Agriculture Minister David Carter has been exposed abusing his ministerial powers to protect the trade interests of his private investments. Earlier this year, Carter banned Jewish religious slaughtering practices because of perceived risks to the meat trade with Muslim nations after being briefed by companies he owns that take part in the trade.
The issue was this: both Jewish and Muslim religious practice requires animals that are about to be slaughtered for food to be prayed over and have their necks slit. In an exemption from normal practice, New Zealand has dispensation from some Muslim clerics to stun the animals before halal slaughter. No such exemption exists for animals killed under shechita, the Jewish rules (nothing in this post should be taken as defending shechita or halal, it’s about rule of law).
As I understand it, most of the meat produced in New Zealand is slaughtered according to halal because its easier that way for the meat producers sending meat to the large Muslim markets. In contrast, just 2,000 chickens and 300 sheep a year are slaughtered for the small observant Jewish population.
The right of the Jewish community to continue its practice had been affirmed numerous times in the past decade on human rights grounds.
Meat exporters feared that if Muslim importers became aware that Jews were being allowed to slaughter animals without stunning them while Muslims were being required to make an exemption to their rules and allow stunning, they would perceive it as special treatment for Jews over Muslims and refuse to buy New Zealand meat. This had not happened in all the time the meat exporters had been raising their concerns but still they were worried.
Then along came the new minister, David Carter, who just so happens to own shares in Silver Fern Farms and Alliance Group, both of which export halal meat to the Muslim market and “a 1200ha cattle breeding property in Teddington, a fattening unit at Southbridge and shares in a property in Waiau.” The meat exporters, including ones he part owns, lobbied him on the issue of banning schechita to protect the halal trade.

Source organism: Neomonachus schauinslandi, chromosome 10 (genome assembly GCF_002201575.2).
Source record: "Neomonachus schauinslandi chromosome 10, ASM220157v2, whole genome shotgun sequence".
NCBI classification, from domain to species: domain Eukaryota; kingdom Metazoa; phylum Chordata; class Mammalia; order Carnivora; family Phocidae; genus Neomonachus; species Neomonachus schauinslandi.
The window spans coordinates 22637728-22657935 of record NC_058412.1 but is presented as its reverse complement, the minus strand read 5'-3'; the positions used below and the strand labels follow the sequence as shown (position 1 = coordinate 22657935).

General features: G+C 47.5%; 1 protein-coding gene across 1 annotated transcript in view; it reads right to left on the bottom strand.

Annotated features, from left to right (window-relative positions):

What Carter should have done when considering the issue of shechita slaughter is say ‘well, I’ve got major financial interests in one of the parties that has skin in this game. There is no way I can make a decision without a perception that my personal interests have coloured my judgment. I have a conflict of interest’. He should have then passed the issue on to his associate minister.
But he didn’t.
Instead, he handled the issue himself and decided to ban shectita.
To compound the conflict of interest, in making his decision Carter broke the rules. The law around animal slaughtering does not allow the minister to consider trade implications. Carter was only allows to consider animal welfare in making his decision. Yet the paper trial clearly shows that Carter did consider trade implications. Not only did he have a conflict of interest that should have barred him from making a decision in the first place, when it came to making the decision, Carter broke the rules to take special note of the consequences for companies he owns.
I’m going to say that again because it’s very important: in making his decision, Carter broke the law and the conflict of interest rules by considering the business implications for companies that he has a financial interest in.
What followed was the Jewish community taking a judicial review of Carter’s decision (where a court decides if the decision was made according to the rules). It appears Carter had lost one case and was about to lose another when he suddenly agreed to drop the ban on shechita. Crown Law won’t say how much the taxpayer has spent trying to defend Carter’s corruption.
I don’t see how a minister who acts with a clear conflict of interest to make a decision that advantages his personal financial interests and breaks the law to do so can be allowed to remain in office.
John Key, according to the report, is ‘relaxed’.